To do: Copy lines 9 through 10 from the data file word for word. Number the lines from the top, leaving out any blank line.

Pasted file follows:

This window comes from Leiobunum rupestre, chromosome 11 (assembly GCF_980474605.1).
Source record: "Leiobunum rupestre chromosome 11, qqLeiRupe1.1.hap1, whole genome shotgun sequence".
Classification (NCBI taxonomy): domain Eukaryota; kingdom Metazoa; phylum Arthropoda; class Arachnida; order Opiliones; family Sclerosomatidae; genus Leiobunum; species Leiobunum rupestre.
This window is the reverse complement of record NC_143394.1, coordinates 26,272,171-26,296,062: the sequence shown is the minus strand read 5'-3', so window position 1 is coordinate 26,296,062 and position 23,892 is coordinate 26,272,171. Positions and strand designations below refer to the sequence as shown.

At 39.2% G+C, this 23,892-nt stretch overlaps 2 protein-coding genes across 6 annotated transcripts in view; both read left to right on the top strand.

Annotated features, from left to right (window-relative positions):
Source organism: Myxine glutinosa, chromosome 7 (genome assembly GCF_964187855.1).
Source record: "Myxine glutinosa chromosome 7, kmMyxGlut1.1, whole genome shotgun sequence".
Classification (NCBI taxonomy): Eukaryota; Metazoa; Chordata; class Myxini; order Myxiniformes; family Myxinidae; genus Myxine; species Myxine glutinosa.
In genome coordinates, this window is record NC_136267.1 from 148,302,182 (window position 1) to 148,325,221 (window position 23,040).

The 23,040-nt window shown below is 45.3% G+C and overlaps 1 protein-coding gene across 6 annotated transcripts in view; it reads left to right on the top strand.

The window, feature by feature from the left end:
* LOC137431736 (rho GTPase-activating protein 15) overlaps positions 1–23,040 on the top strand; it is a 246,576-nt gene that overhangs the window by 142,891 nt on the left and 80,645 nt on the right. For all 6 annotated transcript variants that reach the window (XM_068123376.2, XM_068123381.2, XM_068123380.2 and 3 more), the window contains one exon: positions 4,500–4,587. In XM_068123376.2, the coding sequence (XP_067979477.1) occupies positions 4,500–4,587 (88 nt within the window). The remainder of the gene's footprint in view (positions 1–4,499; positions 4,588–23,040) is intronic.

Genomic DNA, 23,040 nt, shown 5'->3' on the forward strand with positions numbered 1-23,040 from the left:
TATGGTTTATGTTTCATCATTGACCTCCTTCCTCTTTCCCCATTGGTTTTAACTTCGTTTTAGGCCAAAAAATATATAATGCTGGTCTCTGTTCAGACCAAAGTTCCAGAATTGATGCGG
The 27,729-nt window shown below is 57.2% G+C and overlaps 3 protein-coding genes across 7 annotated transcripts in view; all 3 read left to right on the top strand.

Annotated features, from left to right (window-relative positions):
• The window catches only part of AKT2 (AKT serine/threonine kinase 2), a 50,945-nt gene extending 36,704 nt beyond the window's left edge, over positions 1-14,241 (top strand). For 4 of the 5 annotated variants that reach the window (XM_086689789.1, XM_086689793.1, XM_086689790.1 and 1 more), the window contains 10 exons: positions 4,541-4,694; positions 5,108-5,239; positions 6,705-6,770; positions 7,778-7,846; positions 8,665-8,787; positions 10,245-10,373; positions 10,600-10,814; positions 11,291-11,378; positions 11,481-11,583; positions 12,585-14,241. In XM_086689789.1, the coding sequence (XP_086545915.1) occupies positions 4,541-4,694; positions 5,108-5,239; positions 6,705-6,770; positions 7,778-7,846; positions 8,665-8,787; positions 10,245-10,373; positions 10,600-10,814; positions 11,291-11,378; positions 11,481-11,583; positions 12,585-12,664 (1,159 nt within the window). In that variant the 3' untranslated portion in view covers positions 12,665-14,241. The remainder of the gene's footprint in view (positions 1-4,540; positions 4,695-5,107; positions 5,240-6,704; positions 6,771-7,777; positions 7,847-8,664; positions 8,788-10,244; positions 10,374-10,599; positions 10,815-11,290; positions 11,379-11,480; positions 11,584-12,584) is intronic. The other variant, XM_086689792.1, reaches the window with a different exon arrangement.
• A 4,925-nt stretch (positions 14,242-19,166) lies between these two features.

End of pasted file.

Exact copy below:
Classification (NCBI taxonomy): Eukaryota; Metazoa; Chordata; class Myxini; order Myxiniformes; family Myxinidae; genus Myxine; species Myxine glutinosa.
In genome coordinates, this window is record NC_136267.1 from 148,302,182 (window position 1) to 148,325,221 (window position 23,040).